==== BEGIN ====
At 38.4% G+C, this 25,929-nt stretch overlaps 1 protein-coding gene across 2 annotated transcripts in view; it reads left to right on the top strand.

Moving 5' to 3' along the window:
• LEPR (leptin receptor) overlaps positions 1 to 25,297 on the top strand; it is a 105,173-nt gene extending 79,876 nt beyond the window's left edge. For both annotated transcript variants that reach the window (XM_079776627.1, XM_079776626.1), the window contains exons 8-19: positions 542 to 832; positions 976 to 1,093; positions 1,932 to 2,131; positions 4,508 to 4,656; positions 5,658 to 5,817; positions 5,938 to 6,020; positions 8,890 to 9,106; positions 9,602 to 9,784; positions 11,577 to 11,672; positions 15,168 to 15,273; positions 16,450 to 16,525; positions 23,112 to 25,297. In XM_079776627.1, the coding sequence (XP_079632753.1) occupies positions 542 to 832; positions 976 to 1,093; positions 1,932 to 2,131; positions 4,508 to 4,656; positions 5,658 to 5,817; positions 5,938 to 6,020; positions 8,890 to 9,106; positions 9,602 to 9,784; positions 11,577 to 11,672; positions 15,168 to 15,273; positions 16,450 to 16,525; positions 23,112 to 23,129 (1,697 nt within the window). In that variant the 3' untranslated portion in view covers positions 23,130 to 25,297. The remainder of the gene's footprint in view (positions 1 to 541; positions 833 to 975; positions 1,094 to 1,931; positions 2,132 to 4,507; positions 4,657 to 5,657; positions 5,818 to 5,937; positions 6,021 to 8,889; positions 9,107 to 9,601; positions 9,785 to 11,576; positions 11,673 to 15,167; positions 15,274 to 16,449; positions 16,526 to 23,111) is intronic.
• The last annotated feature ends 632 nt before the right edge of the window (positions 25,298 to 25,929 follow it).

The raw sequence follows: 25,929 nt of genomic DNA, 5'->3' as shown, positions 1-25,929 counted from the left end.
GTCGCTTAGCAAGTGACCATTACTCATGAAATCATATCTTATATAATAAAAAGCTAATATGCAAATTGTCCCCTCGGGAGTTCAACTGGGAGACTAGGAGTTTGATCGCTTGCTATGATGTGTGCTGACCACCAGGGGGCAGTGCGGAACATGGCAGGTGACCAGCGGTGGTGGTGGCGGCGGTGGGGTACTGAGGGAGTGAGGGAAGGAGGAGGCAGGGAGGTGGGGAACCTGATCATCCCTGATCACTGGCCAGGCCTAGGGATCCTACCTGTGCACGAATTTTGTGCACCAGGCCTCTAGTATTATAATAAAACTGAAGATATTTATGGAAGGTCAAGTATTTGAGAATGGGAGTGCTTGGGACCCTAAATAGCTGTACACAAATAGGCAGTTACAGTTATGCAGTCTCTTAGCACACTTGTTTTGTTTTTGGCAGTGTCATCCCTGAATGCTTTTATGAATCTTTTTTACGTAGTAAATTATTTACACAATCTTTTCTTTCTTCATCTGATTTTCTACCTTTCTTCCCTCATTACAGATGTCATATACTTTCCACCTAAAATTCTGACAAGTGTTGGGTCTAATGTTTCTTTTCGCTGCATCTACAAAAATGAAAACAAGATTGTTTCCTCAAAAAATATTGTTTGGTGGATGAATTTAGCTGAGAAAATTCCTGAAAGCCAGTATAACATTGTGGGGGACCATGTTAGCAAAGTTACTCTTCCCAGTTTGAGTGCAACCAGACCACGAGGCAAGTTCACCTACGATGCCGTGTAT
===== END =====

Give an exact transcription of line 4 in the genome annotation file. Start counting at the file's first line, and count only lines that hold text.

• The last annotated feature ends 632 nt before the right edge of the window (positions 25,298 to 25,929 follow it).